Web Development

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S E T T I N G T H E S TA G E

Planning a Web Development Project

Presented by: Kelly Goto kelly@gotomedia.com kgoto@aol.com (415) 957-7701 session url www.gotomedia.com/atlanta00/stage

Cool cover illustration by Eunice Moyle

SESSION OUTLINE

1.0

The Project: Introduction

2.0

Before You Start: The Client

3.0

The Proposal: The Development Process

4.0

Estimating: Time and Resources 4.1 4.2 The Budget: Estimating by Hours The Budget: Estimating by Task

5.0

Creative Brief: Defining Scope

6.0

Competitive Analysis: Informal Research

7.0

Forms & Worksheets: Blank Forms to Use

8.0

The Proposal: Detailed Overview 8.1 8.2 8.3 Proposal Format: Informal Letter Proposal Format: Detailed Plan Expectations and Follow-Up

©1999 Gotomedia, All Rights Reserved

1.0

T H E P R O J E C T: I n t ro d u c t i o n

Setting the Stage: Determining Scope You have a potential project that has just dropped into your lap. The client (or your boss) asks you the deadly question: “How much time is this going to take, and how much is it going to cost?” What is the first step you take SETTING THE STA G E

in identifying the actual costs and timing associated with the project? How much information do you need up front in order to generate a realistic proposal? What other elements do you need to incorporate into the proposal to ensure you can say “yes” to the project without getting into over your head? This handout has been developed to help you make the right decisions and organize your existing information in a comprehensive manner allowing you to properly identify scope, budget and timing to “set the stage” before beginning an actual Web project.

Before actually starting a Web site, there are several steps which can be taken to ensure the success of your project.In this session,we will cover the key elements in determining size, scope, budget and scheduling for your project. We will also cover additional items such as conducting an informal competitive analysis, and writing a creative brief. Whether you are an independent designer wearing multiple hats, or an internal Webmaster overseeing a team of people, many of the processes outlined here can be implemented into your existing workflow. INCLUDED IN THIS SESSION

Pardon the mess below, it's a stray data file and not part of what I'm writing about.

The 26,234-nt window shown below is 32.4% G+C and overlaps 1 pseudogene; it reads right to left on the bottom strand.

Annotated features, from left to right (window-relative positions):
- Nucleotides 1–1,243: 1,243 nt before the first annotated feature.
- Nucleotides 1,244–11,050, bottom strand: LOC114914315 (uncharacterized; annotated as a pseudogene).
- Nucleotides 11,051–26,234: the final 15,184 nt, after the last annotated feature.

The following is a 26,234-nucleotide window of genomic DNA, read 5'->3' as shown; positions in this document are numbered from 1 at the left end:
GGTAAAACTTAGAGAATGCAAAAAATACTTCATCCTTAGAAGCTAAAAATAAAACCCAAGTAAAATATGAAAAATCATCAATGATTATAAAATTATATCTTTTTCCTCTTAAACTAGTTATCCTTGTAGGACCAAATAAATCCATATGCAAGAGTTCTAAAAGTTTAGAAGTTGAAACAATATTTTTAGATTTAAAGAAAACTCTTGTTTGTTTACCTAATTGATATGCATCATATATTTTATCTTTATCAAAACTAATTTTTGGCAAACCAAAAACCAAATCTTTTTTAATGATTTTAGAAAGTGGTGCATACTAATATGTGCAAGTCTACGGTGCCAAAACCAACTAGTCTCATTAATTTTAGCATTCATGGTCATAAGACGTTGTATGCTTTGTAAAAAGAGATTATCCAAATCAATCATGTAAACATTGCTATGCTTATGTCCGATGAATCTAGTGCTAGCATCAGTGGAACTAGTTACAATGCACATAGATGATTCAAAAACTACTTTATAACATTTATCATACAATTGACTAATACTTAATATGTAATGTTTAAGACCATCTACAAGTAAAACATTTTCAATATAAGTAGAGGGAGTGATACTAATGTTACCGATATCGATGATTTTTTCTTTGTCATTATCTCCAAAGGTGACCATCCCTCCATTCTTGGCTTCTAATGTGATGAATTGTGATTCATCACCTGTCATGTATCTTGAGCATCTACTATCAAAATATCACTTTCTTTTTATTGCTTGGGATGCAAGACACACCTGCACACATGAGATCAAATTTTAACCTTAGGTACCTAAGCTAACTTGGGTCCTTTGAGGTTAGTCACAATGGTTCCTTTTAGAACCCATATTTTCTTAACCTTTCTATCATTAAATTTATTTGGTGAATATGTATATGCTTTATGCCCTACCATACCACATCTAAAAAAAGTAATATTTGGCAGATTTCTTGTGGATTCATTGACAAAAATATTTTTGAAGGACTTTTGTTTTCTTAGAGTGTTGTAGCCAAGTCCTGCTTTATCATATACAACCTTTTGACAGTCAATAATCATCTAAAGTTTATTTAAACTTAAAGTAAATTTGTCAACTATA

How Much is Enough? How much time do you put in before you actually are awarded the project? What additional components have you budgeted and scheduled for, including competitive analysis and usability testing? The answer is directly related to time and money. You have been given a task. What does your expertise and time allow in order for it to be successful? By taking preliminary action to properly define the project and set up proper expectations with the client, you will save yourself time and trouble in the end. The more experience you have in creating sites, the more predicting and troubleshooting you can do to save yourself unnecessary expense. The problem is, we don’t often take the time to properly define the scope of a project. You can use the time now, or later. It is up to you.

Items which will be covered in this handout are as follows:
THE PROJECT THE CLIENT THE PROPOSAL E S T I M AT I N G C R E ATIVE BRIEF COMPETITIVE ANALY S I S FORMS

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©1999 Gotomedia, All Rights Reserved

B E F O R E Y O U S TA RT: T h e C l i e n t

1.0

CLIENT QUESTIONNAIRE

Use the questionnaire supplied in the handout for “Web Design Workflow”to send to your client prior to starting the job. Modify questions to fit the specific needs of the project you are working on. Questions are organized into key categories, including:

Send the Client Questionnaire At the earliest opportunity, send the potential client your customized questionnaire (see “workflow handouts” in earlier session) to gather information and estimate the scope and details of the project. The individuals or companies who take the time to answer the questions in detail score higher/on the “good client...
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